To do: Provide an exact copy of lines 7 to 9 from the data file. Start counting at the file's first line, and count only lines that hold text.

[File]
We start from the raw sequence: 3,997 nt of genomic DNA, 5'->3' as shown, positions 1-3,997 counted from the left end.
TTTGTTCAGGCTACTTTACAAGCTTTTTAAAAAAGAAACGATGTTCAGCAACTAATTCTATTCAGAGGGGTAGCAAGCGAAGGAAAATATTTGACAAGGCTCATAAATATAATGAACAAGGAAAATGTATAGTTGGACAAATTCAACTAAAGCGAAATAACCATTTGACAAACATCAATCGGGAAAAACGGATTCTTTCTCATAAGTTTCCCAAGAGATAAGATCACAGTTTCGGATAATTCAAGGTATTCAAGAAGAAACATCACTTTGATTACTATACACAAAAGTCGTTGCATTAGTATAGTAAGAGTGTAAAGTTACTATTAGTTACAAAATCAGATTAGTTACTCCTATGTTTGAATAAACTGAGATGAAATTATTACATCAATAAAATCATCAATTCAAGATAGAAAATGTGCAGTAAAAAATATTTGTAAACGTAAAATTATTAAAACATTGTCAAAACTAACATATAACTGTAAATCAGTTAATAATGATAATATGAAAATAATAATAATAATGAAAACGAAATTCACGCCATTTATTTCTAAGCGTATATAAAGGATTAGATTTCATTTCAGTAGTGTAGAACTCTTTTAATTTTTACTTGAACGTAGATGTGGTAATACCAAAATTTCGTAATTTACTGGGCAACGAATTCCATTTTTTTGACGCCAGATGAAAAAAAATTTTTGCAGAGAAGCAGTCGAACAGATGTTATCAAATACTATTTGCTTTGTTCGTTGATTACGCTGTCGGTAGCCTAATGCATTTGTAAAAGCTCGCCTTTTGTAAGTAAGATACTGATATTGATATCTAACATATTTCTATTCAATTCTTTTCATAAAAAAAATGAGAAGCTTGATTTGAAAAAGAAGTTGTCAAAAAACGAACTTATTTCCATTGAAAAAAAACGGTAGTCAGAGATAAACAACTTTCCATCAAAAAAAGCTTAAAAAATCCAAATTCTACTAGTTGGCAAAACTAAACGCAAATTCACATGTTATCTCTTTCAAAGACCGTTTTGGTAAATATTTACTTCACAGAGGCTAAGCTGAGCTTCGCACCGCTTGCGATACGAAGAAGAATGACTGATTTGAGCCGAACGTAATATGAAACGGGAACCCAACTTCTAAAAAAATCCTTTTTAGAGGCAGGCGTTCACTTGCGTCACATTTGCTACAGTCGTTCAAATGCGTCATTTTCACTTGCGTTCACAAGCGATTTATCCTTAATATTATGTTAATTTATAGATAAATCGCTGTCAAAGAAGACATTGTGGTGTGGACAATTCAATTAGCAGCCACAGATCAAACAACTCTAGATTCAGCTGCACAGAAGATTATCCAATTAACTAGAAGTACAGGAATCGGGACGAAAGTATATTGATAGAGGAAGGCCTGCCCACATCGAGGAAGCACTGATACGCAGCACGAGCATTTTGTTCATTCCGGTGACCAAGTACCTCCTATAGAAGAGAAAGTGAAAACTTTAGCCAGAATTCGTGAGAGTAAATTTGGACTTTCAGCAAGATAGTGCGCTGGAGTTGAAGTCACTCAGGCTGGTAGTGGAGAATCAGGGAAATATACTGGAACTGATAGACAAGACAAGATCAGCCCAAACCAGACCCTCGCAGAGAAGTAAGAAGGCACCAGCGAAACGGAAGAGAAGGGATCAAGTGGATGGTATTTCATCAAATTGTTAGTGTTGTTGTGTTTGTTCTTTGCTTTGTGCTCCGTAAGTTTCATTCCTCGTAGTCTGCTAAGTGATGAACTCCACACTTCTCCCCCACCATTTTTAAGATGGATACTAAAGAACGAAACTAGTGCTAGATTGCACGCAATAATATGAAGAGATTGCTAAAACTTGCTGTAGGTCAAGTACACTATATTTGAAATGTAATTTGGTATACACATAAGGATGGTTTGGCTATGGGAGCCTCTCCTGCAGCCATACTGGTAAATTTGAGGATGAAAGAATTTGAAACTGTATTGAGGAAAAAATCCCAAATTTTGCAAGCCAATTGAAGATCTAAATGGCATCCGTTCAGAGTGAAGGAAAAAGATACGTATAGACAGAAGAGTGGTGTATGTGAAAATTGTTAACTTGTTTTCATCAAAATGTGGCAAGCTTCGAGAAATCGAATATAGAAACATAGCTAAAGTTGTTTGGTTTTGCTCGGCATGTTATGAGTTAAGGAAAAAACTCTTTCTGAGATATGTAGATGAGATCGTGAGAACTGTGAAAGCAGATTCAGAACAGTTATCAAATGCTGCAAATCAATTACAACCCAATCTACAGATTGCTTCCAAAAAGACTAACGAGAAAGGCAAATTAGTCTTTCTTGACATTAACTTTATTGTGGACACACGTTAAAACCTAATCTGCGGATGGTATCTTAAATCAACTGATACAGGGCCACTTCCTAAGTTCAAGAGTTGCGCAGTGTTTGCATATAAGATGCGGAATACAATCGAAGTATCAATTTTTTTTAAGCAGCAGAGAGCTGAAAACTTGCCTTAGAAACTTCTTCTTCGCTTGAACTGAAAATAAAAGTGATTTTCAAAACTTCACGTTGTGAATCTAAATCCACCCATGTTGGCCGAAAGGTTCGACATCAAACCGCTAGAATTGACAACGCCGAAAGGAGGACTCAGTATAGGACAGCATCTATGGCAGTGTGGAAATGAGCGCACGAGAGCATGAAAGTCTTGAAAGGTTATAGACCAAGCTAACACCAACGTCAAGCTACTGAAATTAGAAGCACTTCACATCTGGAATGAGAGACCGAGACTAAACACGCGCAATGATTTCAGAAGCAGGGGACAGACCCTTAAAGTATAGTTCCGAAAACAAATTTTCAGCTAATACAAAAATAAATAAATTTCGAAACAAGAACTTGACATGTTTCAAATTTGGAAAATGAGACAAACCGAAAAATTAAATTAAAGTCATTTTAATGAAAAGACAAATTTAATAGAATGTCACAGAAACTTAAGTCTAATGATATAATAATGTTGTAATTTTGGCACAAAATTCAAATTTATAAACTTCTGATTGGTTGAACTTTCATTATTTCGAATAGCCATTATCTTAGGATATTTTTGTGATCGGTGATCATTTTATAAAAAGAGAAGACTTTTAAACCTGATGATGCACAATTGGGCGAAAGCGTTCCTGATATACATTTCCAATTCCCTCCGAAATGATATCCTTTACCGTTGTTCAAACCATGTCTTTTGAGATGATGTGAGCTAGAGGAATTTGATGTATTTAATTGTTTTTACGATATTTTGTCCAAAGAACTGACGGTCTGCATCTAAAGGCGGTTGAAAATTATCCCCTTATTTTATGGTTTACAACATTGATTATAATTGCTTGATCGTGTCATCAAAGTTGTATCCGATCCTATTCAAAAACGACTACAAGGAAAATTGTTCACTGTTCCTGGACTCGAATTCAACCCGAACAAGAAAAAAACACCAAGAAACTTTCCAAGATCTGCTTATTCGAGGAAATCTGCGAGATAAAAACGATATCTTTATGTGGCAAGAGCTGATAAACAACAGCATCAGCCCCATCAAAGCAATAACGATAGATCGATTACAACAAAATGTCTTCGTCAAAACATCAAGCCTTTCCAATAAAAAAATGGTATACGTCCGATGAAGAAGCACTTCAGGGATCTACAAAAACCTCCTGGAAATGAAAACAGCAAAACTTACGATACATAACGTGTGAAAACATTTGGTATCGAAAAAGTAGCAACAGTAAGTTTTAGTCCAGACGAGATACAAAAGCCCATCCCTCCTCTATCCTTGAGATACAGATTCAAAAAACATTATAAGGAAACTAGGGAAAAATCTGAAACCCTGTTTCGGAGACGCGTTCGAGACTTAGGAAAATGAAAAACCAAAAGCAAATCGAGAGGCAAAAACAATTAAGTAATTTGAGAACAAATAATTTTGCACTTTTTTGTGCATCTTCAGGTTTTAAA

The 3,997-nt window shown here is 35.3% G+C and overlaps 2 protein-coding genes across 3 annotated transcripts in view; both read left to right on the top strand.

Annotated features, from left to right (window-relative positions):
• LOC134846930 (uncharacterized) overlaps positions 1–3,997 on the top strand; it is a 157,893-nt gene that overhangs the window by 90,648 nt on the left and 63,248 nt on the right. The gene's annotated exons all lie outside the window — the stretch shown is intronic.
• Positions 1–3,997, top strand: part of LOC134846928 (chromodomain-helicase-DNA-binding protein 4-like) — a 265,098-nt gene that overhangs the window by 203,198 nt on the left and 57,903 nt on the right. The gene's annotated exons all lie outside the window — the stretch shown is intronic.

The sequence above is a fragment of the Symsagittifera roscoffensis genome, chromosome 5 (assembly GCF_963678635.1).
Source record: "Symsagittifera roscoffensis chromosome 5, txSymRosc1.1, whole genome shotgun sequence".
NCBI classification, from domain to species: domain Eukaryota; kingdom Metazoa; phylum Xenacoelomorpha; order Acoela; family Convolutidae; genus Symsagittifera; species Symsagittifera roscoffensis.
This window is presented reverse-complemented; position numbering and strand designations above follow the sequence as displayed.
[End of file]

The sequence above is a fragment of the Symsagittifera roscoffensis genome, chromosome 5 (assembly GCF_963678635.1).
Source record: "Symsagittifera roscoffensis chromosome 5, txSymRosc1.1, whole genome shotgun sequence".
NCBI classification, from domain to species: domain Eukaryota; kingdom Metazoa; phylum Xenacoelomorpha; order Acoela; family Convolutidae; genus Symsagittifera; species Symsagittifera roscoffensis.